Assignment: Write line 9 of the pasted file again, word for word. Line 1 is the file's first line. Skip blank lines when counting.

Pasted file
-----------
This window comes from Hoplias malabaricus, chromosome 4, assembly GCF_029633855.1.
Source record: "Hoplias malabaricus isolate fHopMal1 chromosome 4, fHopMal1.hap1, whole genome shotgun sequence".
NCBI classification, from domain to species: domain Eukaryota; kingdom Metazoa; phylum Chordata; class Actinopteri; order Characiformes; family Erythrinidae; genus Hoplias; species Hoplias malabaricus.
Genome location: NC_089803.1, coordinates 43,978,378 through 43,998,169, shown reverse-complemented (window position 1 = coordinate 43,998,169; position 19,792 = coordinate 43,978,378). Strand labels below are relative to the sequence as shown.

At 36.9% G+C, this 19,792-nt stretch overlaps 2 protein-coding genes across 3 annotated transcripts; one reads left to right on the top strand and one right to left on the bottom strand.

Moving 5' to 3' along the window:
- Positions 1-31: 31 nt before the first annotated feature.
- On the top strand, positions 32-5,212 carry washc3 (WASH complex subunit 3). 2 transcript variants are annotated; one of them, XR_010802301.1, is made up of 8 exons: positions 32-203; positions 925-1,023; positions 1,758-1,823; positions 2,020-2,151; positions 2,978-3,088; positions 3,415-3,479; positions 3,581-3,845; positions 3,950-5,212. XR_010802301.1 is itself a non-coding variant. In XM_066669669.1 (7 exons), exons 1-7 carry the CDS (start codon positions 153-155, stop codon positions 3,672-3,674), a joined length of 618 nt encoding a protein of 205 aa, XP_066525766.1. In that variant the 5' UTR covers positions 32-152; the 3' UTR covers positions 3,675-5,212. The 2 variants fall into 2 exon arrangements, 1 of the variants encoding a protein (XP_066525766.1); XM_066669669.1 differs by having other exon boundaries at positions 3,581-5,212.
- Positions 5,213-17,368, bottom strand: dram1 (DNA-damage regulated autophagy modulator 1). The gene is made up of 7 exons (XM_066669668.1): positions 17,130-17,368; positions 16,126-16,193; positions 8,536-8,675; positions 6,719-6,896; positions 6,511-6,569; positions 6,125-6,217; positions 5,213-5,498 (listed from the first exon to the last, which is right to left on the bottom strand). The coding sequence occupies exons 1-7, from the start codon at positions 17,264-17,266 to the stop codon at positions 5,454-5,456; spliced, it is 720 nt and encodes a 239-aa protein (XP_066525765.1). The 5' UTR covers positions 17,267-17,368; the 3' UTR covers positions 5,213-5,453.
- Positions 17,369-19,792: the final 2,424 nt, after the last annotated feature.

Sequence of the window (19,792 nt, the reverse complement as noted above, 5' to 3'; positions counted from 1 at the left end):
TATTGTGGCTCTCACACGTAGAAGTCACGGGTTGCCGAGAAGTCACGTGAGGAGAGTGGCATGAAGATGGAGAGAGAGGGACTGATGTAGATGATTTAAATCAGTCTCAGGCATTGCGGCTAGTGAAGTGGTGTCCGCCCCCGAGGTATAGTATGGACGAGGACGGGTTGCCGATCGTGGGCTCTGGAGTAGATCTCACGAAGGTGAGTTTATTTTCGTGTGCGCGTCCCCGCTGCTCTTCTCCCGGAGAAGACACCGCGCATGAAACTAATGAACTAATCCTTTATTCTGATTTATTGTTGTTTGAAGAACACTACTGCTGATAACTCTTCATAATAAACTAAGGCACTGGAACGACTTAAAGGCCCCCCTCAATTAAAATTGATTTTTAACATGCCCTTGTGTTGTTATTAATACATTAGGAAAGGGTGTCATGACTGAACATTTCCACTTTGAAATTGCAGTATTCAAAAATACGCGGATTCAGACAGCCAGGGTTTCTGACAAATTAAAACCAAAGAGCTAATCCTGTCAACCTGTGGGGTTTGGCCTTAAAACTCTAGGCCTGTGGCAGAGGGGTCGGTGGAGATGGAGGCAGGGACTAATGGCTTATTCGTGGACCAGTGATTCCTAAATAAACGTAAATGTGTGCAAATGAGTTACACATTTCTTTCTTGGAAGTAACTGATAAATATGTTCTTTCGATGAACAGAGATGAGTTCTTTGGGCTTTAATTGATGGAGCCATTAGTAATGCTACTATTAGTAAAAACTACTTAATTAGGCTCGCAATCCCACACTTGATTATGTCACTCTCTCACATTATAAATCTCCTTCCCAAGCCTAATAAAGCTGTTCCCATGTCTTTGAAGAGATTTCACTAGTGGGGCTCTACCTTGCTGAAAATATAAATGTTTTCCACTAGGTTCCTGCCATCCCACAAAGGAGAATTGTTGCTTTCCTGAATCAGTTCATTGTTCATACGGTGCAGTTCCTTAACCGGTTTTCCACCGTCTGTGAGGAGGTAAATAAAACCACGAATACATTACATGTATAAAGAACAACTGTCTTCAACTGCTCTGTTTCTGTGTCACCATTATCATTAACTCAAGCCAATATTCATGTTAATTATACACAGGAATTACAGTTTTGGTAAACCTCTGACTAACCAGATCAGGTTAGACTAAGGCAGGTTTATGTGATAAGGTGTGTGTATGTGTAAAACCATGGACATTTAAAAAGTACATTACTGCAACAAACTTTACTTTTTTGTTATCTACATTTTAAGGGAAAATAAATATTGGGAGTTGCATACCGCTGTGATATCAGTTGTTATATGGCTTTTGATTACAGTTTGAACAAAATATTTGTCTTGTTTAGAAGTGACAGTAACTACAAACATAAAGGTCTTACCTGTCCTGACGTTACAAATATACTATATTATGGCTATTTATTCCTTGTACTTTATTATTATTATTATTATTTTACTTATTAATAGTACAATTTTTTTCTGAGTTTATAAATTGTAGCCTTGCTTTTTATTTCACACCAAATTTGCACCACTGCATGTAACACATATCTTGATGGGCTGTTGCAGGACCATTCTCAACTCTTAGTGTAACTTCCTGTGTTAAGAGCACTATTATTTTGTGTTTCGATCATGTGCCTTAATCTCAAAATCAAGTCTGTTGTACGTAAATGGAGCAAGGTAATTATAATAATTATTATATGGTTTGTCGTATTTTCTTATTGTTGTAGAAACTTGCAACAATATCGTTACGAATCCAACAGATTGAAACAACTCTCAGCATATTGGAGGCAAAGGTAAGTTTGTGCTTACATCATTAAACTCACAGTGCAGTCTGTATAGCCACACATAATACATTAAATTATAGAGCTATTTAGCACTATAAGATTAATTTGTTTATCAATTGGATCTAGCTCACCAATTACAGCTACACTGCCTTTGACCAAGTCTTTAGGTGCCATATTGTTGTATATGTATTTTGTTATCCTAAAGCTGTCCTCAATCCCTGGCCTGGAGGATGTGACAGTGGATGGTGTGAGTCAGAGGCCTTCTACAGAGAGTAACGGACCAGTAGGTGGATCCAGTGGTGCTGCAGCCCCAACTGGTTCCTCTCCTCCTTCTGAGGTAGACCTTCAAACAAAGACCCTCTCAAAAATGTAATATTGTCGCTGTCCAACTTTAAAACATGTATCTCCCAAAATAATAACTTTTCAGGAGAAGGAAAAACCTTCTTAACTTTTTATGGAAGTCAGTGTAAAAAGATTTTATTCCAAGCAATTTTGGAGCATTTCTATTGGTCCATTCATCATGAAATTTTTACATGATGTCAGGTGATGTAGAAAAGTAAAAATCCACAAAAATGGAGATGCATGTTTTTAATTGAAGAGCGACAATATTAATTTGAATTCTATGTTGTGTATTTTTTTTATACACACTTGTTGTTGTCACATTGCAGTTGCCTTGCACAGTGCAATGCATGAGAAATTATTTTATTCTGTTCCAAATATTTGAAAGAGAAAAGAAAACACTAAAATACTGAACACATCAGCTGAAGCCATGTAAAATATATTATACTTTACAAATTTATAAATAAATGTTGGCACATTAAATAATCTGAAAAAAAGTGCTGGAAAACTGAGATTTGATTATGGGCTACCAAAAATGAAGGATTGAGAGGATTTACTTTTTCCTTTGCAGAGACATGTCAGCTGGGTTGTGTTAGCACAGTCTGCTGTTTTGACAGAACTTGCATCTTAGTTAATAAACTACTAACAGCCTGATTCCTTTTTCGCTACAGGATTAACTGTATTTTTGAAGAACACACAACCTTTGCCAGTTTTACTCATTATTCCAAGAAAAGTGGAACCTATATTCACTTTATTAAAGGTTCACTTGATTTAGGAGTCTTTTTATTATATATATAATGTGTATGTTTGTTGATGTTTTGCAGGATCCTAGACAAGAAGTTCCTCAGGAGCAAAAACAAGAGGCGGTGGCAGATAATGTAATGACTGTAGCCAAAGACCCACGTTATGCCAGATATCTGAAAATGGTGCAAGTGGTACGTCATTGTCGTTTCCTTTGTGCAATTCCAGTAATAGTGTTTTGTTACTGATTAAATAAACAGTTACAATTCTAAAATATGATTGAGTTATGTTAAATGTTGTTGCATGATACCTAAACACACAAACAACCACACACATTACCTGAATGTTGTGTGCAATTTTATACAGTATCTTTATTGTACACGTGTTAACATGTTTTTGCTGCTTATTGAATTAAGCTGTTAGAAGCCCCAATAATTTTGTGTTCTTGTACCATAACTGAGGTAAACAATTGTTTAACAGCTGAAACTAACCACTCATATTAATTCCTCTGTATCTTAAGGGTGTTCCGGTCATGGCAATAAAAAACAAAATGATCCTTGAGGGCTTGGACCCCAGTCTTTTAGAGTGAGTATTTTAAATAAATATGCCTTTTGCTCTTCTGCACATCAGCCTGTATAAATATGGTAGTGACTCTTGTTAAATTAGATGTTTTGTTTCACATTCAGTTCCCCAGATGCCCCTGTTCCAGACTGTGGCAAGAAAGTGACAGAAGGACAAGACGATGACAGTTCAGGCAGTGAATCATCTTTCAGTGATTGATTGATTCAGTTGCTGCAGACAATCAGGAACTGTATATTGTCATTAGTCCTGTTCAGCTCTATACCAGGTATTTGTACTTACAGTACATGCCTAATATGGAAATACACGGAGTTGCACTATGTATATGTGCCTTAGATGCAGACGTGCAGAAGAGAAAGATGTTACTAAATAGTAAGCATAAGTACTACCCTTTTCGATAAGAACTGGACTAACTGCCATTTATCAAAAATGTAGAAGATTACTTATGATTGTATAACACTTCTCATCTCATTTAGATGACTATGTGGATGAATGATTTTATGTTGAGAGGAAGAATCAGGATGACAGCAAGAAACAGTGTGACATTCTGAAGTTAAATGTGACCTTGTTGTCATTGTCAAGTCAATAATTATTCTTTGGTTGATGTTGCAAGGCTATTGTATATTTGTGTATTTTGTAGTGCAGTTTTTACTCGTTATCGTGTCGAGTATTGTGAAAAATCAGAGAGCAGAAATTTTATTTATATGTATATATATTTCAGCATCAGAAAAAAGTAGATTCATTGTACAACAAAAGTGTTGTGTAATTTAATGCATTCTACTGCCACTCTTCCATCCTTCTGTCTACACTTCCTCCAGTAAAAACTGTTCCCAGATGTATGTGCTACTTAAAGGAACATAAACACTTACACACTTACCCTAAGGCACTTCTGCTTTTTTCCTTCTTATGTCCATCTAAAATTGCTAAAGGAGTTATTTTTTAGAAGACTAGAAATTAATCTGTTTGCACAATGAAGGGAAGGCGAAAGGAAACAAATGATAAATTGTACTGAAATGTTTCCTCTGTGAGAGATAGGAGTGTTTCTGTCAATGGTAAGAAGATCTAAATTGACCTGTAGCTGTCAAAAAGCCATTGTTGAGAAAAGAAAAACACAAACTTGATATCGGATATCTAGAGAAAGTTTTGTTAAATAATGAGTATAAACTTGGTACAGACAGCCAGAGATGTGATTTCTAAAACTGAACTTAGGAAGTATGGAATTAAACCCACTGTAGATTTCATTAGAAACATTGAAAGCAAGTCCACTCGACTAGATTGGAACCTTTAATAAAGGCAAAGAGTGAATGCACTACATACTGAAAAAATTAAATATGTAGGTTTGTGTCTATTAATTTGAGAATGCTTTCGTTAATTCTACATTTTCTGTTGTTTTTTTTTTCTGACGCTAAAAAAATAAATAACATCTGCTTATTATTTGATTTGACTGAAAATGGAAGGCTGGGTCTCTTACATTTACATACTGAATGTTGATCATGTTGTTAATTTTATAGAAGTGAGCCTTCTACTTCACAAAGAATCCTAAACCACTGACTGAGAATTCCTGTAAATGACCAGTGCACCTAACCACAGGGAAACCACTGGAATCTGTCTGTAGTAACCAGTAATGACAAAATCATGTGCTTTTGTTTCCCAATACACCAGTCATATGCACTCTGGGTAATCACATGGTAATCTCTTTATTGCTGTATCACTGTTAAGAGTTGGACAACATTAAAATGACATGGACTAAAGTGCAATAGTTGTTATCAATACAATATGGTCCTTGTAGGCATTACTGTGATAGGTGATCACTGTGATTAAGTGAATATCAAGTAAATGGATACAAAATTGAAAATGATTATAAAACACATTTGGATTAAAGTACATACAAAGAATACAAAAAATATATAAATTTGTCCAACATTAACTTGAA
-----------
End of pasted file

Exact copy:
- Positions 5,213-17,368, bottom strand: dram1 (DNA-damage regulated autophagy modulator 1). The gene is made up of 7 exons (XM_066669668.1): positions 17,130-17,368; positions 16,126-16,193; positions 8,536-8,675; positions 6,719-6,896; positions 6,511-6,569; positions 6,125-6,217; positions 5,213-5,498 (listed from the first exon to the last, which is right to left on the bottom strand). The coding sequence occupies exons 1-7, from the start codon at positions 17,264-17,266 to the stop codon at positions 5,454-5,456; spliced, it is 720 nt and encodes a 239-aa protein (XP_066525765.1). The 5' UTR covers positions 17,267-17,368; the 3' UTR covers positions 5,213-5,453.